BAGHDAD, Iraq – Insurgents launched a new salvo of attacks five days ahead of a crucial constitutional referendum, killing at least 18 Iraqis and a U.S. soldier Monday with homicide car bombs, roadside explosives and drive-by shootings, police said.
Five mortar shells were fired at a hotel in the southern city of Hillah (search) where a U.S. regional embassy office is based, with one round hitting the building and leaving a large hole in a wall, police said. No casualties were reported.
Gunmen also opened fire on a convoy of cars carrying members of an Arab League (search) delegation that is visiting Iraq, but no one was hurt, police said.
The attacks came as Shiite and Kurdish officials continued to negotiate with Sunni Arab leaders over last-minute additions to the constitution, trying to win Sunni support ahead of Saturday's referendum. U.S. officials were acting as mediators.
But the sides appeared to remain far apart over basic issues — including the federalism that Shiites and Kurds insist on — and copies of the draft constitution already are being distributed to the public across the country.
U.S. and Iraqi officials see the referendum as an important step in the country's democratic reforms and the eventual withdrawal of U.S.-led coalition forces.
But many minority Sunnis plan to vote "no," fearing the document would create two oil-rich and nearly autonomous regions — a Kurdish one in the north and a Shiite one in the south — and leave most Sunnis isolated in central and western Iraq.
That was clear in the northern city of Mosul (search) on Monday when about 600 Sunni politicians, tribal leaders and clerics met and urged Iraqis to reject the constitution, saying it would partition the country along secular lines. "Our rejection of the constitution is motivated by our desire for a united Iraq, not because we are Sunnis," they said in a statement.
Sunni-led insurgent groups have demanded a boycott in the vote and were launching attacks across the country, killing hundreds of Iraqis in the last two weeks.
Sunnis can defeat the charter if they get a two-thirds "no" vote in any three of Iraq's 18 provinces — and they have the potential to make that threshold in four provinces. But turnout is key, since they must outweigh Shiite and Kurdish populations in some of those areas.
On Sunday, militants killed 13 Iraqis, including a Shiite teacher who was dragged out of his classroom and shot to death at a college in the town of Samarra, north of Baghdad.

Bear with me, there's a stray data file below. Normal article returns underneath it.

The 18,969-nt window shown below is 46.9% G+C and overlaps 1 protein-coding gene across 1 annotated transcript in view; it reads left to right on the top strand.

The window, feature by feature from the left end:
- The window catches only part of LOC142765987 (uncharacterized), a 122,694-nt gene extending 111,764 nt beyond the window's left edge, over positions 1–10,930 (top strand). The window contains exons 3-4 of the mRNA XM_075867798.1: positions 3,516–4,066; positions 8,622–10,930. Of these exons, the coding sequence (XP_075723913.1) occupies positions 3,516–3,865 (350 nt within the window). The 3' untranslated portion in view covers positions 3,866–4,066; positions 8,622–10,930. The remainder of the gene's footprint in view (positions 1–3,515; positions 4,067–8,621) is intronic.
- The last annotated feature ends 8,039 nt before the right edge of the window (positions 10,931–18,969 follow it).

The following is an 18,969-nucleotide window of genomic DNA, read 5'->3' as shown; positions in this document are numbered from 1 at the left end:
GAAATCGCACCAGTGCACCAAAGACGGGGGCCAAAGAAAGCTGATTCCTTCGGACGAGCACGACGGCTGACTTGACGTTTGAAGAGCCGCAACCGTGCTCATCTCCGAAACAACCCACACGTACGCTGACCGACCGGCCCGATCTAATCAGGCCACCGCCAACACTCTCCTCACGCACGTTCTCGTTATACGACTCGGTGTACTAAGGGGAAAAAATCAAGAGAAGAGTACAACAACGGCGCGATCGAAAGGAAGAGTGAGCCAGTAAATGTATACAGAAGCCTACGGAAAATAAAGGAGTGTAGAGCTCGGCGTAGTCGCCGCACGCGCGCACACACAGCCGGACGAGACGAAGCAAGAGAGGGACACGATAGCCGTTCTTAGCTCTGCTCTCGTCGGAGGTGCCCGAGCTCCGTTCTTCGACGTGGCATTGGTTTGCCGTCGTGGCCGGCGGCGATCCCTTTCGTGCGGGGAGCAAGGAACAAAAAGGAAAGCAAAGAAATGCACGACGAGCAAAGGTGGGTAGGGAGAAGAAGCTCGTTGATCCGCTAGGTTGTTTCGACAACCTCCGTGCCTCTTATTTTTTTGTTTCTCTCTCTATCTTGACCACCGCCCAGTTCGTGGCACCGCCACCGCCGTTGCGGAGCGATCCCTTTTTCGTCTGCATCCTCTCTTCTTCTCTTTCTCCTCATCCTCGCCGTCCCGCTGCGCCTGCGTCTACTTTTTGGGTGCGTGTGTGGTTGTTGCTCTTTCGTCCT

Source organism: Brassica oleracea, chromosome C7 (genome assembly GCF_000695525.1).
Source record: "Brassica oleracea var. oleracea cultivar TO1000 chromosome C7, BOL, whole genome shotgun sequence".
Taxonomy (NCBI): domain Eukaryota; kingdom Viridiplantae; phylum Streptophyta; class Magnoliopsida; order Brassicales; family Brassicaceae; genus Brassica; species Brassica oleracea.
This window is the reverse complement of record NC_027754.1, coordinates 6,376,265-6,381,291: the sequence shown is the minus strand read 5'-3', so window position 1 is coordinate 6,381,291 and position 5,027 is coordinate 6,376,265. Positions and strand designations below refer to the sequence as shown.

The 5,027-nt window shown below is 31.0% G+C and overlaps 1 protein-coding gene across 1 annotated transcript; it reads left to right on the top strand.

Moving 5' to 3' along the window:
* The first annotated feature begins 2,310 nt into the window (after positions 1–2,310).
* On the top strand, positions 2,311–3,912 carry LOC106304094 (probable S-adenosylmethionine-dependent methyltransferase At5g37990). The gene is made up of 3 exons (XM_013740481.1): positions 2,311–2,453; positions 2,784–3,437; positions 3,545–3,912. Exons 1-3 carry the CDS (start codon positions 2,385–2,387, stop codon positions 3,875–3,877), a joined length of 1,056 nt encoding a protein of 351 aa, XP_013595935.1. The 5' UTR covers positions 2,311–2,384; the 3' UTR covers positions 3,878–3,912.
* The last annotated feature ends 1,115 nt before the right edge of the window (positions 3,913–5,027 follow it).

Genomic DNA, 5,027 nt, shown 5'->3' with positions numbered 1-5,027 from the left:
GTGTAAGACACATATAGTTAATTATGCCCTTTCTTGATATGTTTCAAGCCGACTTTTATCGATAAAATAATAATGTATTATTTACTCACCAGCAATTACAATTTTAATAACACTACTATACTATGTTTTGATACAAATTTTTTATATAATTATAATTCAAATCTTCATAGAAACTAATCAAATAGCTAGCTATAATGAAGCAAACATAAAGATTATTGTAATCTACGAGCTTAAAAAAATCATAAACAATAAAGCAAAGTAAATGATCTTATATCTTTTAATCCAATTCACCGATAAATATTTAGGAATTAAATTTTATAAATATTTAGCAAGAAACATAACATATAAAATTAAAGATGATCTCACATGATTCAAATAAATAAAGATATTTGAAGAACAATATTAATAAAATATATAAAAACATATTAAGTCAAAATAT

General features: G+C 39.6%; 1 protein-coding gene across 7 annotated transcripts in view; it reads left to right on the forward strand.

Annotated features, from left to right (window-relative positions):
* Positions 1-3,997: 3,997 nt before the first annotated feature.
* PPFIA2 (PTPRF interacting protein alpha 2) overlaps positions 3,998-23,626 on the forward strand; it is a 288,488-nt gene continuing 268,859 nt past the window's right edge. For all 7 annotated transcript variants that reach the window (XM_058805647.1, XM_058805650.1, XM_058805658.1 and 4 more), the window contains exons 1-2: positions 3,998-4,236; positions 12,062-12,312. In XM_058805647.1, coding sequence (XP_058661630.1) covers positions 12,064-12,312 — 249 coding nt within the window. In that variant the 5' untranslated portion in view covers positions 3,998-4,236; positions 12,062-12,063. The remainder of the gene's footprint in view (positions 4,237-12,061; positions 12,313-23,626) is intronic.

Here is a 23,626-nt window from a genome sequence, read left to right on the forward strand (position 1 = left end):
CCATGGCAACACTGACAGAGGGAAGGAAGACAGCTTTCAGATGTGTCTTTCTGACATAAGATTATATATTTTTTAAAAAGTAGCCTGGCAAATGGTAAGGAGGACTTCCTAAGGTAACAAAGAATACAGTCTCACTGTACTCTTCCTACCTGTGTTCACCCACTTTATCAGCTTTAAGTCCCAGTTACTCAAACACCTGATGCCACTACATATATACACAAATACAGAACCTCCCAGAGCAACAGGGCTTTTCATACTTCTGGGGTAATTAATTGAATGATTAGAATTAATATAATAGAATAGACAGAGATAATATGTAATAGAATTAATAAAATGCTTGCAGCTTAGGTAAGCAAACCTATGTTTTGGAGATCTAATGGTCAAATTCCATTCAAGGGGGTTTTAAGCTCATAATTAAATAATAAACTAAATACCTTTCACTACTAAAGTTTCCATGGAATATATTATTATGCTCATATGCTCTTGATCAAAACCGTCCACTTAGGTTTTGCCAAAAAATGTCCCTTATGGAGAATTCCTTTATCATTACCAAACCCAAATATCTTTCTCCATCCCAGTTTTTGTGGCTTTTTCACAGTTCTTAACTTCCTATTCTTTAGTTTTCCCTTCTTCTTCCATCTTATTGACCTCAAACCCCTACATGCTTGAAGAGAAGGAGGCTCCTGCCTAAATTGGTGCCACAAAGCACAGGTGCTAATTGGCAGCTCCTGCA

In the last 15 days, at least 338 people have been killed across Iraq, including nine American soldiers who died in a series of offensives the U.S. military has been waging in western Iraq to try to knock Al Qaeda (search) militants and other insurgents off balance and prevent attacks during the referendum on the constitution.
In Monday's worst attack, a homicide car bomb exploded near a U.S.-Iraqi checkpoint leading into the highly fortified Green Zone, where Iraq's parliament and the U.S. Embassy are located. The blast killed a U.S. soldier, three Iraqi policemen and three civilians, U.S. and Iraqi officials said.
Teacher Riyadh Qassim heard the blast from his nearby elementary school.
"A car bomb exploded. We ran out of school and saw two cars engulfed in flames, one of them a police car. Some of the policemen were in a panic," he said in an interview with Associated Press Television News.
The American death brought to 1,954 the number of U.S. service members who have died since the beginning of the war in 2003, according to an Associated Press count.
At least two other suicide attackers detonated car bombs within an hour of the lethal attack, wounding four Iraqi policemen, police said. At about the same time, a homicide car bomb went off in Khaldiyah, about 75 miles west of Baghdad, but there were no immediate reports of casualties.
Four policemen were also killed in shootings in Baghdad.
In Kirkuk, a city 180 miles north of the capital, four Iraqi soldiers were killed in two separate roadside bomb attacks, police said. Farther to the north, two Sunni Arab political leaders, an Iraqi soldier and an Iraqi policeman died in separate drive-by shootings in Mosul, officials said.
In the attack on the 10-member Arab League delegation, gunmen in four vehicles pulled alongside the diplomats' cars on a highway in Baghdad and started shooting, said police Maj. Mousa Abdul-Karem. The convoy was driving toward a western neighborhood of Baghdad for a meeting with the Muslim Scholars Association, an Arab Sunni Muslim group.
The delegation arrived last weekend to lay the groundwork for an Iraqi "reconciliation conference" it hopes to hold after the referendum. It was the first time the pan-Arab organization has tried to take a direct role in Iraq since the 2003 U.S.-led invasion.
It was not immediately clear who launched the attack.
In cities, towns and villages across Iraq, 5 million copies of the official text of the constitution were being distributed to voters to consider before the polls.
But all sides were still debating last-minute changes in a bid to swing some Sunnis to a "yes" vote. Kurdish leader Massoud Barzani (search) continued to meet Monday with Sunni Arab leaders to try to convince them about the changes, officials from all sides said.
U.S. Ambassador Zalmay Khalilzad (search) "has a central role in the talks," said Kurdish legislator Mahmoud Othman, but he would not say if the envoy was actually attending the meetings. U.S. officials could not be reached for comment, but have confirmed in recent weeks that Khalilzad was involved in discussions over last-minute "tweaks" to the charter.
When Iraqi negotiators completed the draft constitution late last month, Sunni Arabs refused to endorse it. Some complained the negotiating process had been rushed under pressure from Washington to stick to the tight timetable that had been set for Iraq's political process.